Hmm, the only place we mention pnuematics is para 7.j.i which certainly implies pnuematics are allowed. The only way I'd see it as problematic would be a safety call by the event supervisor.
As a starting point I'd think the pressures and containers (there is a reason the rules require use of a bottle meant for carbonated beverages!) of bottle rocket would be arguably safe.
Alternatively a purchased pressure vessel with labled certified capacity operated well within that capacity should be OK.
Completely home-made would make me nervous as an event supervisor. Has it been pressure tested, how? What is the test level vs operating level? What is the failure mode (doe the material shatter & scatter shrapnel or expand, split a seam and release pressure safely)? Even if all that testing and evaluation has been done and data is available, am I qualified to judge it?

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Re: Robot Arm C

Post by Flavorflav » February 4th, 2012, 2:28 am

Chalkers, and any other individuals reading this who have the ability to provide input into next year's rules, would you consider lightening the paperwork requirements? My lead robot guy spent five hours yesterday doing the documentation in preparation for our regional today. That's a lot of time for something that isn't even being graded except as "complete" or "incomplete," and which by its nature has to be done at the end, so doesn't really reflect the design process. It also doesn't prevent Daddy-builts, either, as far as I can tell, which makes it seem like hoop-jumping. Yes, I know it is something that real engineers probably do, but we don't require it in tower where it would be easier and arguably more useful.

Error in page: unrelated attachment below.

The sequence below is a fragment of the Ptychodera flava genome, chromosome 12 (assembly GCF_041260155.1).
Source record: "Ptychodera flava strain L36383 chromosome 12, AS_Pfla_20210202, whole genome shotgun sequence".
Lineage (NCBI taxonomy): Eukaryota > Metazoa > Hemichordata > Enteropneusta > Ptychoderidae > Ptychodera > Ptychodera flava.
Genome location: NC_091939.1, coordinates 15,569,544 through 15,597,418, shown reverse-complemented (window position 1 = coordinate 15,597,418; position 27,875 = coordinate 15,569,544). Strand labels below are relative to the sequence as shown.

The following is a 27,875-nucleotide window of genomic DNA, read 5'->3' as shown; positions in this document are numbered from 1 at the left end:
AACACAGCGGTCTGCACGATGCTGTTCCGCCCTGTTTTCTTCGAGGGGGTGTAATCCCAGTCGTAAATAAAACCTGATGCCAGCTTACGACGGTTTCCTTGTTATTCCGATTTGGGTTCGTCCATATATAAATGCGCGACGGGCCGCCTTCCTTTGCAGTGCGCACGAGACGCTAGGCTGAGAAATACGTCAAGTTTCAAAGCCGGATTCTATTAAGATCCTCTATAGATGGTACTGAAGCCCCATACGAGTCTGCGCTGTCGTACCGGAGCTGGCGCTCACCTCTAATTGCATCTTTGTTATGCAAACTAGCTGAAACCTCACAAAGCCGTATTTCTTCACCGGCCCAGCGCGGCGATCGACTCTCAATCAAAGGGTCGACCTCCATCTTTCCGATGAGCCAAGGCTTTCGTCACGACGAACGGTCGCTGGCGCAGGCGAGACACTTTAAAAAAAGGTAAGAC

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Re: Robot Arm C

Post by chalker » February 4th, 2012, 8:05 am

Flavorflav wrote:Chalkers, and any other individuals reading this who have the ability to provide input into next year's rules, would you consider lightening the paperwork requirements? My lead robot guy spent five hours yesterday doing the documentation in preparation for our regional today. That's a lot of time for something that isn't even being graded except as "complete" or "incomplete," and which by its nature has to be done at the end, so doesn't really reflect the design process. It also doesn't prevent Daddy-builts, either, as far as I can tell, which makes it seem like hoop-jumping. Yes, I know it is something that real engineers probably do, but we don't require it in tower where it would be easier and arguably more useful.
5 hours doesn't seem that unreasonable to me.. particularly compared to how much time many students put into various studying events learning various topics, many of which they end up not being tested on at all. In addition, the grading isn't truly 'pass' / 'fail'. If you look at the scoring formula you can have anywhere from a 0% to 30% (in 5% increments) impact on the scores (thus instead of a 2 value grading rubric we essentially have a 7 value rubric).

That said, we are always open to suggestions. We don't want this event to be a pure 'robot building' event, so we need to have some sort of additional component to it. Any ideas what else that could be?